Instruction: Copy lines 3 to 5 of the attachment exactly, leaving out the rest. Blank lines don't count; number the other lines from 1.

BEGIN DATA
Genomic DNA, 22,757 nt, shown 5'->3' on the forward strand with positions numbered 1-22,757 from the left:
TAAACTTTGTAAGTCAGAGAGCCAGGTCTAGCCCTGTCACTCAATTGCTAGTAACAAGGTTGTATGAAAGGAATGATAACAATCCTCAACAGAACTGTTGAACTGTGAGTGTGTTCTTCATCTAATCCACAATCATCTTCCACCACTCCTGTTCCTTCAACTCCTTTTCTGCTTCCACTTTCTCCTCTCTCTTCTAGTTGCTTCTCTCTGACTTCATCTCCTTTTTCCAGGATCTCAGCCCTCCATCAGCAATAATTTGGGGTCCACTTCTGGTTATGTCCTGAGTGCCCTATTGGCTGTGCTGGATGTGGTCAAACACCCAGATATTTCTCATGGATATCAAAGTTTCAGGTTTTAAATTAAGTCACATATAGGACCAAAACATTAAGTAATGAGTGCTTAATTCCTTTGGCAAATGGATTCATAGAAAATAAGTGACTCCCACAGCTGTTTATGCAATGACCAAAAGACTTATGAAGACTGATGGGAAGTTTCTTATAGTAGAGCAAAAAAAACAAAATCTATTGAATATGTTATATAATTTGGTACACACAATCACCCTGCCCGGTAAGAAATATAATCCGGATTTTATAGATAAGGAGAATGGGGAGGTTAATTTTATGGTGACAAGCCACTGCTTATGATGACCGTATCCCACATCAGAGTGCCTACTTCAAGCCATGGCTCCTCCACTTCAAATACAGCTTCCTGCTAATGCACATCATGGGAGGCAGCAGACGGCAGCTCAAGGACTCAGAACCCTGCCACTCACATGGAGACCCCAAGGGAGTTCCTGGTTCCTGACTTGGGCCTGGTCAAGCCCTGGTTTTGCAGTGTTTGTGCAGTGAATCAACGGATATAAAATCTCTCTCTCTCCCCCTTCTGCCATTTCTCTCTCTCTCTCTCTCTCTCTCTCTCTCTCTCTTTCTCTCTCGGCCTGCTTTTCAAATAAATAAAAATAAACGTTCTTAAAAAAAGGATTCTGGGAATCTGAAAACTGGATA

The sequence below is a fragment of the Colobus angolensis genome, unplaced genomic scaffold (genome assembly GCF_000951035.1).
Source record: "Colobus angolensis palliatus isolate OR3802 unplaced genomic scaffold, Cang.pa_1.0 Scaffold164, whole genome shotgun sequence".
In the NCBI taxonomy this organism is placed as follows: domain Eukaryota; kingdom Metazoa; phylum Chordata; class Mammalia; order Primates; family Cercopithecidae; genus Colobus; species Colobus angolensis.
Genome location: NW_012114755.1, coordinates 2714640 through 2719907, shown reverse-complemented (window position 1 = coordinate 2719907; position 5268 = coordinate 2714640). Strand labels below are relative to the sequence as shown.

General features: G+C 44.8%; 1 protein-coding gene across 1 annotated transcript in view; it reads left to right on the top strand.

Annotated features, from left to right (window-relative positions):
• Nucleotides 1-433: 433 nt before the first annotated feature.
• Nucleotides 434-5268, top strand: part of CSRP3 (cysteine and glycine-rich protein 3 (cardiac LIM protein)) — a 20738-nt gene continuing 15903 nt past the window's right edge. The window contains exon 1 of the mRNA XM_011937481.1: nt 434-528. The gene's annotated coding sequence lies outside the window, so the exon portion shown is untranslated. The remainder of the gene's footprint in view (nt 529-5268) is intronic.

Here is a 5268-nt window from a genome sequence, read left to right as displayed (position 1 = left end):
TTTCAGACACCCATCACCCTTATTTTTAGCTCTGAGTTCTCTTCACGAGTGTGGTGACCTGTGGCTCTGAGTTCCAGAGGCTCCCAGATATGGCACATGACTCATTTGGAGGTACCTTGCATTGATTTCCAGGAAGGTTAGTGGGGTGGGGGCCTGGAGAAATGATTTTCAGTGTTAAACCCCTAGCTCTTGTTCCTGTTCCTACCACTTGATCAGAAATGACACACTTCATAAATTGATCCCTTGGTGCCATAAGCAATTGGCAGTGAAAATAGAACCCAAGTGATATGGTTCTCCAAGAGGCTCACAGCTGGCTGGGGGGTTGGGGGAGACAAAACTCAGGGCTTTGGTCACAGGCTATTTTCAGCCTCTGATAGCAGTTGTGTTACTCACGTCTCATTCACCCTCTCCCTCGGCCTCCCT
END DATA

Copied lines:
The sequence below is a fragment of the Colobus angolensis genome, unplaced genomic scaffold (genome assembly GCF_000951035.1).
Source record: "Colobus angolensis palliatus isolate OR3802 unplaced genomic scaffold, Cang.pa_1.0 Scaffold164, whole genome shotgun sequence".
In the NCBI taxonomy this organism is placed as follows: domain Eukaryota; kingdom Metazoa; phylum Chordata; class Mammalia; order Primates; family Cercopithecidae; genus Colobus; species Colobus angolensis.